These days later, our society finds itself somewhere between murmur and buzz and screech about civility, yet in its particular context one of the questions you and I might agree on is, "Civil compared to what?" It is easy enough to see, as Nelson considers, among certain quarters of the #trumpswindle ("It's supposed to be sad when we can't bring ourselves to sit down to a meal with people we disagree with"), or the incel tantrums demanding allocated sex partners or mass murder: Is there actually a polite way for one to go out of their way to be offensive? Is there a polite way to blackmail society that one would stop being violent if only women would sexually satisfy him? I think back over years—let's go with a decade, since I still invoke the hand grenade bit—and is there really a polite way to justify rape? Or if we want to be "civil" and not make those advocates nearly so uncomfortable, is there a polite way to advise women to suspect all men and then complain that feminism suspects all men? Is there a polite, "civil" way for a police chief to tell lies in defense of murderous racism? Is there a polite way to tank process in order to protect racist killers? It still feels like it somehow makes proverbial perfect sense that it was the head of the Fraternal Order of Police in Baltimore who dropped the line about requiring unequivocal support. Is there really a polite, civil way to demand unequivocal support for lethal corruption?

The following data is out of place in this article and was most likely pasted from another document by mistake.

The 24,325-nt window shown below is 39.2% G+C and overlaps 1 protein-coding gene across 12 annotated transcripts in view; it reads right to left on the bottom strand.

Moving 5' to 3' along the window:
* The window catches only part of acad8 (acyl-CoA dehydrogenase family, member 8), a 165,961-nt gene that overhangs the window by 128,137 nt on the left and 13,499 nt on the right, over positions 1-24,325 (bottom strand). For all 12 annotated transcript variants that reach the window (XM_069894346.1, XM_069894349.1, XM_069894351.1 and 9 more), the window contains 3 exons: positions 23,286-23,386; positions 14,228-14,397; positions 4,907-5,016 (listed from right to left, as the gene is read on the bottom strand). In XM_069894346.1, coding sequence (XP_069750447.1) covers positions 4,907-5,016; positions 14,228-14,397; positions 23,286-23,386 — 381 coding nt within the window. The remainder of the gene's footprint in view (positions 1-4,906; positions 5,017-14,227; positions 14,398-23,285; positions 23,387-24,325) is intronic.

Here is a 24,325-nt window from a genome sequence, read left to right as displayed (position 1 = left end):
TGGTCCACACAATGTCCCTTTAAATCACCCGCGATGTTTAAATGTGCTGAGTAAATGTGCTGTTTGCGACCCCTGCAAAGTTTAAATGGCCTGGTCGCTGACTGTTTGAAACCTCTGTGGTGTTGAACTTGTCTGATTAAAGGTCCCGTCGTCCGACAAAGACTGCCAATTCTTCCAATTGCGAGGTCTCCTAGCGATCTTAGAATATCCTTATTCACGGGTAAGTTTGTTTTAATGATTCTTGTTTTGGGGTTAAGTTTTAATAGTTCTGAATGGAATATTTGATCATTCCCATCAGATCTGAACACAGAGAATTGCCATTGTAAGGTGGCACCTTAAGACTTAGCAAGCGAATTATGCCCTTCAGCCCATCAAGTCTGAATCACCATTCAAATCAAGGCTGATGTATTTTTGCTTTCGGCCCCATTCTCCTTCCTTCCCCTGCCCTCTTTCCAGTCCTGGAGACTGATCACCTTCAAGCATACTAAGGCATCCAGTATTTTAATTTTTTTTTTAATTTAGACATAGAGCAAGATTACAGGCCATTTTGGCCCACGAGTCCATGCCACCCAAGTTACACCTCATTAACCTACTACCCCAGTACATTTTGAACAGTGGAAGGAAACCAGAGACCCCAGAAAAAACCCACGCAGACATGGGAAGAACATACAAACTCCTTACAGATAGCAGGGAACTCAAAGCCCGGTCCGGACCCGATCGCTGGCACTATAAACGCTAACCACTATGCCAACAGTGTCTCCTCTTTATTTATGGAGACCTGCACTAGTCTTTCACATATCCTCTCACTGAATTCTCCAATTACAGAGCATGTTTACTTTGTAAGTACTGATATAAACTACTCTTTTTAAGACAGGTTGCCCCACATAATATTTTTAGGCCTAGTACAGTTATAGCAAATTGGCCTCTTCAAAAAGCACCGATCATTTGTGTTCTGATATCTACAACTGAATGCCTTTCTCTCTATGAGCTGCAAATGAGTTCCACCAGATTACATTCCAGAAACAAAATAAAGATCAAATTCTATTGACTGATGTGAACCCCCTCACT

Any given episode of folksy machismo probably doesn't live up to a police chief going after Black Lives Matter over a make-believe "Ferguson effect", but there is also a cumulative effect after decades of consistent disrespect. And this really is a weird bit about the American firearms discussion: For all the chatter we've heard over the years about how there are no accidents, or the charming, folksy versions about not wasting ammo, the one consistent aspect about those self-gratifying distractions is insincerity.